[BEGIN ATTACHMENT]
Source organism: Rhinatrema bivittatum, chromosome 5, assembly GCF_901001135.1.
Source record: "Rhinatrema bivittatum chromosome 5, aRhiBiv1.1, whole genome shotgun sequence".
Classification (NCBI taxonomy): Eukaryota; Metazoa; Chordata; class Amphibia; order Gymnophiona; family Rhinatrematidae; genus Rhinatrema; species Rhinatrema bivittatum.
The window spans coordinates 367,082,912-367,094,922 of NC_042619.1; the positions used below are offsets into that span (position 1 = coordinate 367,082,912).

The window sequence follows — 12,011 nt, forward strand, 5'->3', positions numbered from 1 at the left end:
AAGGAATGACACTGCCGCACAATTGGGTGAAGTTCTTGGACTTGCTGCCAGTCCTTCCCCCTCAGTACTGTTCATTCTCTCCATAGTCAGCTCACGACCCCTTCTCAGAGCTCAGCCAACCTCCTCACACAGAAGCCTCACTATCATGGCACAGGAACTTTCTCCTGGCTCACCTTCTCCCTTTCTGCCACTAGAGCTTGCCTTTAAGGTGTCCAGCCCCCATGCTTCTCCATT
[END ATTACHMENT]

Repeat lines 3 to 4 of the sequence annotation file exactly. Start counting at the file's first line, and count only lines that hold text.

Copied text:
Classification (NCBI taxonomy): Eukaryota; Metazoa; Chordata; class Amphibia; order Gymnophiona; family Rhinatrematidae; genus Rhinatrema; species Rhinatrema bivittatum.
The window spans coordinates 367,082,912-367,094,922 of NC_042619.1; the positions used below are offsets into that span (position 1 = coordinate 367,082,912).